Muhammed Muheisen, Associated Press
ISLAMABAD — Ahead of planned massive anti-government protests, Pakistan's capital feels like a city preparing for a siege.
Shipping containers block roads leading into central Islamabad, placed by security forces hoping to halt protesters supporting either a fiery anti-government cleric or a cricket star-turned-politician. Police in riot gear can be seen taking up positions across the city as authorities suspended mobile phone service in some areas. Meanwhile, those worried the government may cut off fuel shipments to slow demonstrators have lined up at gas stations.
The protests Thursday represent the strongest challenge yet to the government of Prime Minister Nawaz Sharif, just a year after he took office in the first democratic transfer of power in a country long plagued by military coups. And how the country reacts to calls for Sharif's ouster will show how far its nascent democracy has come.
"I think there is going to be a test of wills in Islamabad," said Rasul Bakhsh Rais, who heads the Institute for Strategic Studies.
Two men are at the forefront of challenges to Sharif.
The first is Tahir-ul-Qadri, a Pakistani cleric who's also a Canadian national. He commands a loyal following of thousands through his network of mosques and religious schools in Pakistan. Last year, Qadri held a protest in the capital calling for vaguely worded election reforms ahead of the country's May poll, grinding life in Islamabad to a halt. His followers already clashed with police this weekend.
The other is Pakistan's former cricket legend Imran Khan. His Pakistan Tehreek-e-Insaf party is the third-largest political bloc in parliament. Khan's attempts to win followers in Punjab province, the power base for Sharif and his Pakistan Muslim League-N, have rattled the ruling party.
Both men want the government to step down and new elections be held. Khan alleges last year's vote is invalid due to widespread rigging by government supporters.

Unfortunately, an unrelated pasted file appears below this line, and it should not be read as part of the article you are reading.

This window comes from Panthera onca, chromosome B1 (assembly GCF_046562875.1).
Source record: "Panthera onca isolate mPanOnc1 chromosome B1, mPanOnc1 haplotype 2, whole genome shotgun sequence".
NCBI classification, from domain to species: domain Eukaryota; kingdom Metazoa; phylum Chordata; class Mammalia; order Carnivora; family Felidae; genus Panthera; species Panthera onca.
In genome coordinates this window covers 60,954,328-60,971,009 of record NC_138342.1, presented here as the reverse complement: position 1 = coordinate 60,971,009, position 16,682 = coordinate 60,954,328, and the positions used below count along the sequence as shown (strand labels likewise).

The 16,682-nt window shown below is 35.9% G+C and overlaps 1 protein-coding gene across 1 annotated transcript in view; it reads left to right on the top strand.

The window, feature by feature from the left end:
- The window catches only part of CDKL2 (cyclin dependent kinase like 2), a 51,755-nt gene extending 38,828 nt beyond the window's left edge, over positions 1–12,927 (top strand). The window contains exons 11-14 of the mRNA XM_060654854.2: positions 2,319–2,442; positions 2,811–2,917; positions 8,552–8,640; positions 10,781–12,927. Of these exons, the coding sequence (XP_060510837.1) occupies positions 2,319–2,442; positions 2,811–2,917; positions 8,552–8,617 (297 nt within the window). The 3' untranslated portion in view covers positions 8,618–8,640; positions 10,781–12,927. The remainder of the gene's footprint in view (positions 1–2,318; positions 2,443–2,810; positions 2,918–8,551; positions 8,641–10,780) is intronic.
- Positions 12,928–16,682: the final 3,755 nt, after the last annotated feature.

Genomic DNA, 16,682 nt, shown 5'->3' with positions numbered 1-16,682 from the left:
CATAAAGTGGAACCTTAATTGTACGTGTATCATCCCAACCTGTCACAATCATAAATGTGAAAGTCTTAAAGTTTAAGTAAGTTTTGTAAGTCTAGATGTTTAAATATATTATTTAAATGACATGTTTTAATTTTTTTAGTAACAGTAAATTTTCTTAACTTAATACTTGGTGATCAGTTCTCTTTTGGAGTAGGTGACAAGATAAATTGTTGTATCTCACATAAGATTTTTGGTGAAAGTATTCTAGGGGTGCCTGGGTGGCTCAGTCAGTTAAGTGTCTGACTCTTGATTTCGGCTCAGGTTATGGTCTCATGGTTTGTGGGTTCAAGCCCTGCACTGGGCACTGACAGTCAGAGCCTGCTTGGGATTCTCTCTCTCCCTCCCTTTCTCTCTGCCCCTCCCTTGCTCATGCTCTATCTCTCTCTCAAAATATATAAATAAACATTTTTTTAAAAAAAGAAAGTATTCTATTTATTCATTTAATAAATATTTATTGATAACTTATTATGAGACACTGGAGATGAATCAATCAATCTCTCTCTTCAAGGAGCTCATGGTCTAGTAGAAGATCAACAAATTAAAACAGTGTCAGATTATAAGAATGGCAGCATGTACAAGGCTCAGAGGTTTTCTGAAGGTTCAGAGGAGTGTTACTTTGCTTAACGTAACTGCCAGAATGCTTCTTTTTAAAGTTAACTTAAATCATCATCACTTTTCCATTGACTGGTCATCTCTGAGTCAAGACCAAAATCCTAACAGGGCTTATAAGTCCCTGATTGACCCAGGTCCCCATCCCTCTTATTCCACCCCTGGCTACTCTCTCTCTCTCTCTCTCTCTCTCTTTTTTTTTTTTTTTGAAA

"We have been left with no option but to get on the streets," Khan said Monday.
Both men picked Pakistan's Independence Day for their rallies, the day marking when the country became its own nation carved out of India in 1947. In the opaque world of Pakistani politics, where security services remain powerful, there has been wide speculation that the two men have other internal support, something they've denied.
Their representatives met Tuesday to discuss their strategy. Shah Mahmood Qureshi, a former foreign minister backing Khan, said after the meeting that protesters would not resort to violence, but would resist any effort to impose martial law.
"We are working on a national agenda to bring real democracy in the country," Qureshi said.
Sharif, himself overthrown in the 1999 coup that brought former army chief Pervez Musharraf to power, is taking no chances. He has met regularly with top advisers, and the government has invoked a rarely-used article in the constitution allowing the military to step in to maintain law and order if needed.
In a speech Monday, Sharif said marches like the ones planned for Thursday sabotage efforts to bring peace and stability to the country so its economy can develop.
"I think the nation should decide that there is only one way out for the nation, and that's democracy, to come through vote and to go through vote," Sharif said.
Hanging over the planned rallies has been the question of whether the Pakistani military has had any role in fomenting opposition to a government with which they have increasingly been at odds.
This nuclear-armed country of 180 million people has had three military coups since independence. The military hasn't commented on Khan or Qadri but generally says it does not meddle in politics.
Relations between Sharif and the military frayed when the government decided late last year to prosecute Musharraf for high treason. The military also has bristled at accusations that its powerful spy chief was behind the assassination attempt of a powerful television anchor.
Sharif and the military also are believed to be at odds with opening up trade with India, which it has fought in three wars, as well as whether to negotiate with Taliban militants.
But regardless of who is behind the protests, many believe Sharif won't back down from the challenge.
"This time around he is going to stand his ground, firm and polite, no matter what the consequences," said Rais, the analyst.
Associated Press writer Zarar Khan contributed to this report.
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